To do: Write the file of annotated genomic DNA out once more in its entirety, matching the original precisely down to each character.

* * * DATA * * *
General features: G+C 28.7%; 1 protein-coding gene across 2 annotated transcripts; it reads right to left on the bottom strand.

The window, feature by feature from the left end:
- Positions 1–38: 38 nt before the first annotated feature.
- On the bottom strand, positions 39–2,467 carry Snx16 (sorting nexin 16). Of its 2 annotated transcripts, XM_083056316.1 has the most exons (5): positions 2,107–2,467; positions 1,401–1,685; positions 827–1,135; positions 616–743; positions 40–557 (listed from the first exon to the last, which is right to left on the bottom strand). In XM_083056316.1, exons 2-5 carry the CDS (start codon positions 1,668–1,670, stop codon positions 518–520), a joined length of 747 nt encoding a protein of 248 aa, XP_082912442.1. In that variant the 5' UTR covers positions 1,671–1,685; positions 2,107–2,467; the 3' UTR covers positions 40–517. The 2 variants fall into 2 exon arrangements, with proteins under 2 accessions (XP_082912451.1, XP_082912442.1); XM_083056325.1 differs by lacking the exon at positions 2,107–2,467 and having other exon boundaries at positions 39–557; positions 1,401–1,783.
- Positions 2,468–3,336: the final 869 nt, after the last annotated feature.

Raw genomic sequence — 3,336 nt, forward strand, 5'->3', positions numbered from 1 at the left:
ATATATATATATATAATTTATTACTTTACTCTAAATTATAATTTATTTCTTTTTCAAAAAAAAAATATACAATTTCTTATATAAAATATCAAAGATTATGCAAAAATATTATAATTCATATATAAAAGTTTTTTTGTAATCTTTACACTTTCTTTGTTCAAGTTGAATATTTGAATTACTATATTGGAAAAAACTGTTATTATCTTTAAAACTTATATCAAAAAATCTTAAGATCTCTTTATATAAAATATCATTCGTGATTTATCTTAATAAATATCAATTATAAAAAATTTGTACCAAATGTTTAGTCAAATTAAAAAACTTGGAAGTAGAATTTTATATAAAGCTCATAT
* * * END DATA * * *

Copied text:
General features: G+C 28.7%; 1 protein-coding gene across 2 annotated transcripts; it reads right to left on the bottom strand.

The window, feature by feature from the left end:
- Positions 1–38: 38 nt before the first annotated feature.
- On the bottom strand, positions 39–2,467 carry Snx16 (sorting nexin 16). Of its 2 annotated transcripts, XM_083056316.1 has the most exons (5): positions 2,107–2,467; positions 1,401–1,685; positions 827–1,135; positions 616–743; positions 40–557 (listed from the first exon to the last, which is right to left on the bottom strand). In XM_083056316.1, exons 2-5 carry the CDS (start codon positions 1,668–1,670, stop codon positions 518–520), a joined length of 747 nt encoding a protein of 248 aa, XP_082912442.1. In that variant the 5' UTR covers positions 1,671–1,685; positions 2,107–2,467; the 3' UTR covers positions 40–517. The 2 variants fall into 2 exon arrangements, with proteins under 2 accessions (XP_082912451.1, XP_082912442.1); XM_083056325.1 differs by lacking the exon at positions 2,107–2,467 and having other exon boundaries at positions 39–557; positions 1,401–1,783.
- Positions 2,468–3,336: the final 869 nt, after the last annotated feature.

Raw genomic sequence — 3,336 nt, forward strand, 5'->3', positions numbered from 1 at the left:
ATATATATATATATAATTTATTACTTTACTCTAAATTATAATTTATTTCTTTTTCAAAAAAAAAATATACAATTTCTTATATAAAATATCAAAGATTATGCAAAAATATTATAATTCATATATAAAAGTTTTTTTGTAATCTTTACACTTTCTTTGTTCAAGTTGAATATTTGAATTACTATATTGGAAAAAACTGTTATTATCTTTAAAACTTATATCAAAAAATCTTAAGATCTCTTTATATAAAATATCATTCGTGATTTATCTTAATAAATATCAATTATAAAAAATTTGTACCAAATGTTTAGTCAAATTAAAAAACTTGGAAGTAGAATTTTATATAAAGCTCATAT